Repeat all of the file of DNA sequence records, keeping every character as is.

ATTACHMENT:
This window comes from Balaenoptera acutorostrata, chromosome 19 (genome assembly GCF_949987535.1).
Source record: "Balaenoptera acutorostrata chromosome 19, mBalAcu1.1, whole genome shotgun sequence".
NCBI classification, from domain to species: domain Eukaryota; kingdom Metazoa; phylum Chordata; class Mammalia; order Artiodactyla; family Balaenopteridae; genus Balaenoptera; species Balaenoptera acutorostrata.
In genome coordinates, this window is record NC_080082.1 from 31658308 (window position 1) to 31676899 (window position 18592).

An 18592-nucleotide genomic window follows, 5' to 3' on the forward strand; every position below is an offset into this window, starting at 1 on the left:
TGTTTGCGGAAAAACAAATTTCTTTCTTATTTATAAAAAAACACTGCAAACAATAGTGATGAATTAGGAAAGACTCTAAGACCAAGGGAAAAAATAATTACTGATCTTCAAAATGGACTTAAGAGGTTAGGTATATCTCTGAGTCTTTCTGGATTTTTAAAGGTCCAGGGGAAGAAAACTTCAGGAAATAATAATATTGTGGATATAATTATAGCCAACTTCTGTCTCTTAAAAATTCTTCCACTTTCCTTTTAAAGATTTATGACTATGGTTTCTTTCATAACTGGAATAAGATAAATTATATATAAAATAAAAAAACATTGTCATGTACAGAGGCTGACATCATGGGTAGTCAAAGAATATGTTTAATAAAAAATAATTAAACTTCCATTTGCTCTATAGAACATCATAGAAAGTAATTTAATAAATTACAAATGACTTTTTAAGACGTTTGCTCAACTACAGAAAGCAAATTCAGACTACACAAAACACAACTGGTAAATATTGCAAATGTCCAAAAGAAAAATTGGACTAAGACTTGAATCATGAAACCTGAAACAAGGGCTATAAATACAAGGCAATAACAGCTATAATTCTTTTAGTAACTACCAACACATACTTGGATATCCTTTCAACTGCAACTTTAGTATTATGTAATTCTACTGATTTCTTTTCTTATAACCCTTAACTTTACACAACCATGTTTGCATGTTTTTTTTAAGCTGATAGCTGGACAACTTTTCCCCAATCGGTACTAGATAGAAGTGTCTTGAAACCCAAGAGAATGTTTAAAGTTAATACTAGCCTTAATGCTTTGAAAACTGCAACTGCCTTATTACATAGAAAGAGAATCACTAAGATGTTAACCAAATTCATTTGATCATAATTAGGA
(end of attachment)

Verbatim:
This window comes from Balaenoptera acutorostrata, chromosome 19 (genome assembly GCF_949987535.1).
Source record: "Balaenoptera acutorostrata chromosome 19, mBalAcu1.1, whole genome shotgun sequence".
NCBI classification, from domain to species: domain Eukaryota; kingdom Metazoa; phylum Chordata; class Mammalia; order Artiodactyla; family Balaenopteridae; genus Balaenoptera; species Balaenoptera acutorostrata.
In genome coordinates, this window is record NC_080082.1 from 31658308 (window position 1) to 31676899 (window position 18592).

An 18592-nucleotide genomic window follows, 5' to 3' on the forward strand; every position below is an offset into this window, starting at 1 on the left:
TGTTTGCGGAAAAACAAATTTCTTTCTTATTTATAAAAAAACACTGCAAACAATAGTGATGAATTAGGAAAGACTCTAAGACCAAGGGAAAAAATAATTACTGATCTTCAAAATGGACTTAAGAGGTTAGGTATATCTCTGAGTCTTTCTGGATTTTTAAAGGTCCAGGGGAAGAAAACTTCAGGAAATAATAATATTGTGGATATAATTATAGCCAACTTCTGTCTCTTAAAAATTCTTCCACTTTCCTTTTAAAGATTTATGACTATGGTTTCTTTCATAACTGGAATAAGATAAATTATATATAAAATAAAAAAACATTGTCATGTACAGAGGCTGACATCATGGGTAGTCAAAGAATATGTTTAATAAAAAATAATTAAACTTCCATTTGCTCTATAGAACATCATAGAAAGTAATTTAATAAATTACAAATGACTTTTTAAGACGTTTGCTCAACTACAGAAAGCAAATTCAGACTACACAAAACACAACTGGTAAATATTGCAAATGTCCAAAAGAAAAATTGGACTAAGACTTGAATCATGAAACCTGAAACAAGGGCTATAAATACAAGGCAATAACAGCTATAATTCTTTTAGTAACTACCAACACATACTTGGATATCCTTTCAACTGCAACTTTAGTATTATGTAATTCTACTGATTTCTTTTCTTATAACCCTTAACTTTACACAACCATGTTTGCATGTTTTTTTTAAGCTGATAGCTGGACAACTTTTCCCCAATCGGTACTAGATAGAAGTGTCTTGAAACCCAAGAGAATGTTTAAAGTTAATACTAGCCTTAATGCTTTGAAAACTGCAACTGCCTTATTACATAGAAAGAGAATCACTAAGATGTTAACCAAATTCATTTGATCATAATTAGGA